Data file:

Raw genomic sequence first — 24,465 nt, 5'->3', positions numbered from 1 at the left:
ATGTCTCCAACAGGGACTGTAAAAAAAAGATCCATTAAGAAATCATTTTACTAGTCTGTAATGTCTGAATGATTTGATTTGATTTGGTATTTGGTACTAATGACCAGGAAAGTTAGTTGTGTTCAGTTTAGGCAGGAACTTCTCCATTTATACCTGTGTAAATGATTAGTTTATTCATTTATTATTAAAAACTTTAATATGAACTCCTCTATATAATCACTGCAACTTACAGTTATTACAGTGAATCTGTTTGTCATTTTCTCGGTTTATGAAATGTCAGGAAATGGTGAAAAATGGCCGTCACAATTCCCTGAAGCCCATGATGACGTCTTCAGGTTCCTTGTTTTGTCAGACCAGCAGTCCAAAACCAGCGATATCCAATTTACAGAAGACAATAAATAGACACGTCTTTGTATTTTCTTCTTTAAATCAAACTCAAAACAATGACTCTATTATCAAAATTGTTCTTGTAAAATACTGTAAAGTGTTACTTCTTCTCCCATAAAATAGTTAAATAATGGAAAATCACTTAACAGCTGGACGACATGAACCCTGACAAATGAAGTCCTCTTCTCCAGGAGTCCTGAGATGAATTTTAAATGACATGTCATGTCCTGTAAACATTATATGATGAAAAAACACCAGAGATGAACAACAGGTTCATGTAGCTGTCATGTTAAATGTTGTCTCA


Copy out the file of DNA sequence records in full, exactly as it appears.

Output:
Raw genomic sequence first — 24,465 nt, 5'->3', positions numbered from 1 at the left:
ATGTCTCCAACAGGGACTGTAAAAAAAAGATCCATTAAGAAATCATTTTACTAGTCTGTAATGTCTGAATGATTTGATTTGATTTGGTATTTGGTACTAATGACCAGGAAAGTTAGTTGTGTTCAGTTTAGGCAGGAACTTCTCCATTTATACCTGTGTAAATGATTAGTTTATTCATTTATTATTAAAAACTTTAATATGAACTCCTCTATATAATCACTGCAACTTACAGTTATTACAGTGAATCTGTTTGTCATTTTCTCGGTTTATGAAATGTCAGGAAATGGTGAAAAATGGCCGTCACAATTCCCTGAAGCCCATGATGACGTCTTCAGGTTCCTTGTTTTGTCAGACCAGCAGTCCAAAACCAGCGATATCCAATTTACAGAAGACAATAAATAGACACGTCTTTGTATTTTCTTCTTTAAATCAAACTCAAAACAATGACTCTATTATCAAAATTGTTCTTGTAAAATACTGTAAAGTGTTACTTCTTCTCCCATAAAATAGTTAAATAATGGAAAATCACTTAACAGCTGGACGACATGAACCCTGACAAATGAAGTCCTCTTCTCCAGGAGTCCTGAGATGAATTTTAAATGACATGTCATGTCCTGTAAACATTATATGATGAAAAAACACCAGAGATGAACAACAGGTTCATGTAGCTGTCATGTTAAATGTTGTCTCA